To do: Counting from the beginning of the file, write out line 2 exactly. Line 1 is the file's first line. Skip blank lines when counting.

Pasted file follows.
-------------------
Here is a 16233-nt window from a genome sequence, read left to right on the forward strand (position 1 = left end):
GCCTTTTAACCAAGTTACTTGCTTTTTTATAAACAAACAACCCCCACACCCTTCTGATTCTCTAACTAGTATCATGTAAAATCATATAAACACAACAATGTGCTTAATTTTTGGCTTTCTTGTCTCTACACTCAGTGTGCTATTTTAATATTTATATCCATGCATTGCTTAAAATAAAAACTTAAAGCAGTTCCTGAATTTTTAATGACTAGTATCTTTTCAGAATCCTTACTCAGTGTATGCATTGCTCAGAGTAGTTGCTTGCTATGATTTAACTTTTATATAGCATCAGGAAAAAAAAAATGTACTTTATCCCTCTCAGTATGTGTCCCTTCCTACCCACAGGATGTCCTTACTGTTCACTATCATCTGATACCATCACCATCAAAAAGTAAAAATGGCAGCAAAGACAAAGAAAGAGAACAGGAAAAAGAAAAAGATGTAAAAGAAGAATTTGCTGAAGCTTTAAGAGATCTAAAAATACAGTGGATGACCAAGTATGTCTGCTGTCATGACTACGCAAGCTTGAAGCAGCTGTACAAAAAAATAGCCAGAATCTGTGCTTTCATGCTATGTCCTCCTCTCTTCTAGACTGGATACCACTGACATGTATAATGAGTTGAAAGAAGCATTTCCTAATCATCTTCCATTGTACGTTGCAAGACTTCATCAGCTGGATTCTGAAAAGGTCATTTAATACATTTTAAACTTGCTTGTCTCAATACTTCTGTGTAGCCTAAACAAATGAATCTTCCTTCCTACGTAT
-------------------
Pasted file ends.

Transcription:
GCCTTTTAACCAAGTTACTTGCTTTTTTATAAACAAACAACCCCCACACCCTTCTGATTCTCTAACTAGTATCATGTAAAATCATATAAACACAACAATGTGCTTAATTTTTGGCTTTCTTGTCTCTACACTCAGTGTGCTATTTTAATATTTATATCCATGCATTGCTTAAAATAAAAACTTAAAGCAGTTCCTGAATTTTTAATGACTAGTATCTTTTCAGAATCCTTACTCAGTGTATGCATTGCTCAGAGTAGTTGCTTGCTATGATTTAACTTTTATATAGCATCAGGAAAAAAAAAATGTACTTTATCCCTCTCAGTATGTGTCCCTTCCTACCCACAGGATGTCCTTACTGTTCACTATCATCTGATACCATCACCATCAAAAAGTAAAAATGGCAGCAAAGACAAAGAAAGAGAACAGGAAAAAGAAAAAGATGTAAAAGAAGAATTTGCTGAAGCTTTAAGAGATCTAAAAATACAGTGGATGACCAAGTATGTCTGCTGTCATGACTACGCAAGCTTGAAGCAGCTGTACAAAAAAATAGCCAGAATCTGTGCTTTCATGCTATGTCCTCCTCTCTTCTAGACTGGATACCACTGACATGTATAATGAGTTGAAAGAAGCATTTCCTAATCATCTTCCATTGTACGTTGCAAGACTTCATCAGCTGGATTCTGAAAAGGTCATTTAATACATTTTAAACTTGCTTGTCTCAATACTTCTGTGTAGCCTAAACAAATGAATCTTCCTTCCTACGTAT